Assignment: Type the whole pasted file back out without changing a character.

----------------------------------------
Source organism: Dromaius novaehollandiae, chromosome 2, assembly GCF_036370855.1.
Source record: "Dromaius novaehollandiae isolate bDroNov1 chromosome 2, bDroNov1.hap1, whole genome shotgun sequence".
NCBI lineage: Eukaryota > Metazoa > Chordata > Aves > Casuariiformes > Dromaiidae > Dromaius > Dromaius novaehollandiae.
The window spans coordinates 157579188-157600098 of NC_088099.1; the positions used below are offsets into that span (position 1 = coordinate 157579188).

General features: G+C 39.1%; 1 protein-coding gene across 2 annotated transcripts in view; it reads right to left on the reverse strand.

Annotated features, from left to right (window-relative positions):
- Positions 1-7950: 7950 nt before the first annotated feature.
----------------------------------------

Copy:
Source organism: Dromaius novaehollandiae, chromosome 2, assembly GCF_036370855.1.
Source record: "Dromaius novaehollandiae isolate bDroNov1 chromosome 2, bDroNov1.hap1, whole genome shotgun sequence".
NCBI lineage: Eukaryota > Metazoa > Chordata > Aves > Casuariiformes > Dromaiidae > Dromaius > Dromaius novaehollandiae.
The window spans coordinates 157579188-157600098 of NC_088099.1; the positions used below are offsets into that span (position 1 = coordinate 157579188).

General features: G+C 39.1%; 1 protein-coding gene across 2 annotated transcripts in view; it reads right to left on the reverse strand.

Annotated features, from left to right (window-relative positions):
- Positions 1-7950: 7950 nt before the first annotated feature.